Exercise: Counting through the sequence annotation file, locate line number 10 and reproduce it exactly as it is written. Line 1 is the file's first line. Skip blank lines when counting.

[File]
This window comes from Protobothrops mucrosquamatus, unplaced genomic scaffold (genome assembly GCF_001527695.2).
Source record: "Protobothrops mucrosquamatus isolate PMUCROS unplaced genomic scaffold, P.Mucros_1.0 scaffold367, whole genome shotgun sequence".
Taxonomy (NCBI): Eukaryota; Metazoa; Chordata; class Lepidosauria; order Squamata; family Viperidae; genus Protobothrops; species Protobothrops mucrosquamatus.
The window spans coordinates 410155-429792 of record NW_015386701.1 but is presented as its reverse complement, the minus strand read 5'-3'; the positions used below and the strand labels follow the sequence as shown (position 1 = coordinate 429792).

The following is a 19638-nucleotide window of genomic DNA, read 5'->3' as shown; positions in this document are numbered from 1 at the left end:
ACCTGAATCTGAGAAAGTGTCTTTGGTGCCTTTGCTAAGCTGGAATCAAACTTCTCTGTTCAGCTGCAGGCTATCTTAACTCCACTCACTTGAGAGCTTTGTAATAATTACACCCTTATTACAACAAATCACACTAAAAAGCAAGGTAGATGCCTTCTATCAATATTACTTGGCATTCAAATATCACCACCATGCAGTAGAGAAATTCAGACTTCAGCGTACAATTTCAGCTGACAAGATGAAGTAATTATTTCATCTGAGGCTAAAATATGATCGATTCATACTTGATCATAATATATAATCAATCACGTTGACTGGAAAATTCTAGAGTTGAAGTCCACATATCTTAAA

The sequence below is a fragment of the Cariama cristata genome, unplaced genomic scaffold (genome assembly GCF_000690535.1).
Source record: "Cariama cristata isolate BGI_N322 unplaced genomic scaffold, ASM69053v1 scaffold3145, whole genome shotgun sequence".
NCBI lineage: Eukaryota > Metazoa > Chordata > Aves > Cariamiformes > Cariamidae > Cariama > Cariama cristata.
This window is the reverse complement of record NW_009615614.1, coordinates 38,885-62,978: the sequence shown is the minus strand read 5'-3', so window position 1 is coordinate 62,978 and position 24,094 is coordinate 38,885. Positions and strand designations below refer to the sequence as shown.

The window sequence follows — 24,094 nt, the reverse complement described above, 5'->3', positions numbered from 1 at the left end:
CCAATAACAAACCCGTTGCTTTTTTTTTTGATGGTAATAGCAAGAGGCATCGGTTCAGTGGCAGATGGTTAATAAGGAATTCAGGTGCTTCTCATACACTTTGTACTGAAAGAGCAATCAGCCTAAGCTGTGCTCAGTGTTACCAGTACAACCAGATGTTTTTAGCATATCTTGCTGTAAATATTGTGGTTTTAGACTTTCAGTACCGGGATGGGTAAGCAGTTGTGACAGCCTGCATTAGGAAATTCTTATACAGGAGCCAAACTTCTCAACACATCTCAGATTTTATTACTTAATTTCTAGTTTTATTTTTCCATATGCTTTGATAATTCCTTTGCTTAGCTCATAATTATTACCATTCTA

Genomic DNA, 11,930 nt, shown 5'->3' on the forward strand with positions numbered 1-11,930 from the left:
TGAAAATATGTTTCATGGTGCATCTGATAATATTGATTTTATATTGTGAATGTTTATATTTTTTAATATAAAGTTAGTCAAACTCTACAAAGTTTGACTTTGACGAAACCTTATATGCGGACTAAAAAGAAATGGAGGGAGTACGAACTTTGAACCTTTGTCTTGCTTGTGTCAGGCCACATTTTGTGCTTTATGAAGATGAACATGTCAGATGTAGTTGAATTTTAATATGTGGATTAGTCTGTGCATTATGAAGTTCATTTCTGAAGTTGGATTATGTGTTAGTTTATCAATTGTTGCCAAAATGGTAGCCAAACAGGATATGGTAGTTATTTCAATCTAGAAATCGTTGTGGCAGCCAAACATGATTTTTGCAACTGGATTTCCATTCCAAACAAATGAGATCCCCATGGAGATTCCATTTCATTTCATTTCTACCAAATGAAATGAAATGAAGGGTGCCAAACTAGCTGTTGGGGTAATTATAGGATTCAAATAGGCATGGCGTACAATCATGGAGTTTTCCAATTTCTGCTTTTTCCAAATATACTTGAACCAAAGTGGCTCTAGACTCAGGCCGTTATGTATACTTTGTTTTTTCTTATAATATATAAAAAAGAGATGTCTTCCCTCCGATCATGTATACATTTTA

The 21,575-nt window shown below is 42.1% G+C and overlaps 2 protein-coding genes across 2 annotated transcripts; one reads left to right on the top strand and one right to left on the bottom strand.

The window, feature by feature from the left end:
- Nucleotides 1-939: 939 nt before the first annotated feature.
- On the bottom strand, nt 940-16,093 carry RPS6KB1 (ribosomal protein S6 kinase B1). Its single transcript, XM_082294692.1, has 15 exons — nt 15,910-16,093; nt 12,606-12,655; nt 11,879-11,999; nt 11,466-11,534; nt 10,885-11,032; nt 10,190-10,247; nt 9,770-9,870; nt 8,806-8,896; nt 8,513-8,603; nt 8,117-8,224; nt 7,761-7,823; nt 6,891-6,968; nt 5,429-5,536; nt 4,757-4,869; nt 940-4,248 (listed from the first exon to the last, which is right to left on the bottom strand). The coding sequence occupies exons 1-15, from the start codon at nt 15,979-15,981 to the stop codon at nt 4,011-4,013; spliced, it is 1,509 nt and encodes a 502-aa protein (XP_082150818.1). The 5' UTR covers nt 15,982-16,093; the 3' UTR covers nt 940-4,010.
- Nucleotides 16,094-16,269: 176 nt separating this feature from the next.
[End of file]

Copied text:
This window is the reverse complement of record NW_009615614.1, coordinates 38,885-62,978: the sequence shown is the minus strand read 5'-3', so window position 1 is coordinate 62,978 and position 24,094 is coordinate 38,885. Positions and strand designations below refer to the sequence as shown.